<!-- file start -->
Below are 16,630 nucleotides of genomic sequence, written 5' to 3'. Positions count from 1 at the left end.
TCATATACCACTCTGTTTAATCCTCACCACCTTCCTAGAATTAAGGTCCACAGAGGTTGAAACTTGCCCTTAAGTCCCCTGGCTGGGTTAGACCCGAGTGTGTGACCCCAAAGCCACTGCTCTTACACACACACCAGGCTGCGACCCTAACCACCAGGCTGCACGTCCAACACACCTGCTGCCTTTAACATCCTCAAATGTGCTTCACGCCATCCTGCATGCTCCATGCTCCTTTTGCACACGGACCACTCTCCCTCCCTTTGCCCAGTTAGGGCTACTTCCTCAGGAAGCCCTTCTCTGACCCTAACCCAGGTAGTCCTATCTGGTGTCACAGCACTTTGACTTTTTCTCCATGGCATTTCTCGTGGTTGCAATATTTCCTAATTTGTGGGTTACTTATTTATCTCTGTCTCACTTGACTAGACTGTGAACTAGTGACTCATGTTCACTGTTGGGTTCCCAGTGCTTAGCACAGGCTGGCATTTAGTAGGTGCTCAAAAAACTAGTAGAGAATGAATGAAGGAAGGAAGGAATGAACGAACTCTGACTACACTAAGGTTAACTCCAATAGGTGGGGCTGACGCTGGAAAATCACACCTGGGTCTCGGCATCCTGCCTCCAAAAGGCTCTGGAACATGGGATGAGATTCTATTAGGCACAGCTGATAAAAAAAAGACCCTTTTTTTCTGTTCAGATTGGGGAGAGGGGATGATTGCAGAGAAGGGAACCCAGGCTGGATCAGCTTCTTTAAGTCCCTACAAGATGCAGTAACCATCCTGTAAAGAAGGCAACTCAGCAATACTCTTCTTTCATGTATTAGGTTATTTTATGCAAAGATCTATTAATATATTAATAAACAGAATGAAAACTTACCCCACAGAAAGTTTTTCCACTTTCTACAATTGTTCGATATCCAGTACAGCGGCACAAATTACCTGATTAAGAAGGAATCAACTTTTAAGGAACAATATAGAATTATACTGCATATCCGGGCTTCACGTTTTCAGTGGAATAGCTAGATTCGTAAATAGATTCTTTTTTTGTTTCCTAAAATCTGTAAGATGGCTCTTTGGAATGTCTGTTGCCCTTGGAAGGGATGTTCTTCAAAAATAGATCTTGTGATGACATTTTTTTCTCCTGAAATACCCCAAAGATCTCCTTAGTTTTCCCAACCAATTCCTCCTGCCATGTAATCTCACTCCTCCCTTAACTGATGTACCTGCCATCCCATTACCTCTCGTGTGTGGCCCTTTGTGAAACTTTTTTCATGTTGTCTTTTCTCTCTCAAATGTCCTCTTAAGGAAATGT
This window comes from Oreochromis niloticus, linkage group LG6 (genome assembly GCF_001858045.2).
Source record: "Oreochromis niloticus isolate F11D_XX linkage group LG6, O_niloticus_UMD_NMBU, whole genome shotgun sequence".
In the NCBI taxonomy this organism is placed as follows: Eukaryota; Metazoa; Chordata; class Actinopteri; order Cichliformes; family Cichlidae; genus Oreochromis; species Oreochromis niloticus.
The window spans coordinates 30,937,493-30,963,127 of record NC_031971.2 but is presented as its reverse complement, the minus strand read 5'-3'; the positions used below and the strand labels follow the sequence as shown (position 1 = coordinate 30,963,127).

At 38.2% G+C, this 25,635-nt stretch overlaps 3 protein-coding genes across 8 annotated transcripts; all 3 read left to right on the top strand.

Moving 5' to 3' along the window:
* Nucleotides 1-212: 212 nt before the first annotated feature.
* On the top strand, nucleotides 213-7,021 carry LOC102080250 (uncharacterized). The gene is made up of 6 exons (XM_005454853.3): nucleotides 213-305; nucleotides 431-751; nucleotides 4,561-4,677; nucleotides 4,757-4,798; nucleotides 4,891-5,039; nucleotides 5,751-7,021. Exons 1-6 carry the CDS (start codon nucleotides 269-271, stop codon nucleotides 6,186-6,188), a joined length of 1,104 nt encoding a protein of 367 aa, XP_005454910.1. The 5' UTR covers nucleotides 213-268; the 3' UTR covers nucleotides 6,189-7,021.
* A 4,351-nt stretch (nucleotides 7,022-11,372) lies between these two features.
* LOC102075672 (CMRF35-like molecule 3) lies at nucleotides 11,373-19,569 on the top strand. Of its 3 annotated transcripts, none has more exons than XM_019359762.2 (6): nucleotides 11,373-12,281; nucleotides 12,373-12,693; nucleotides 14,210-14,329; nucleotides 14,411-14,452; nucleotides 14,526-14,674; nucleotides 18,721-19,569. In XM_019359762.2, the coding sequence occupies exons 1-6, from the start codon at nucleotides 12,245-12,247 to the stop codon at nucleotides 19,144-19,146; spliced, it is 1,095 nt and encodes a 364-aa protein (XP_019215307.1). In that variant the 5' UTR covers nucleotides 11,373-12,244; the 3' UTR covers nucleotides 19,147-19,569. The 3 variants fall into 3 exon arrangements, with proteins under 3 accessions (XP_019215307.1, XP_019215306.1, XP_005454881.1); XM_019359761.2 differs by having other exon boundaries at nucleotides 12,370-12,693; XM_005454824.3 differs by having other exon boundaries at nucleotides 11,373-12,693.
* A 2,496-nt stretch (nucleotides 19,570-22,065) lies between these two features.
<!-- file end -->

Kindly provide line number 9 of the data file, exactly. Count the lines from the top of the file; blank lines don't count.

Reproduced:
* Nucleotides 1-212: 212 nt before the first annotated feature.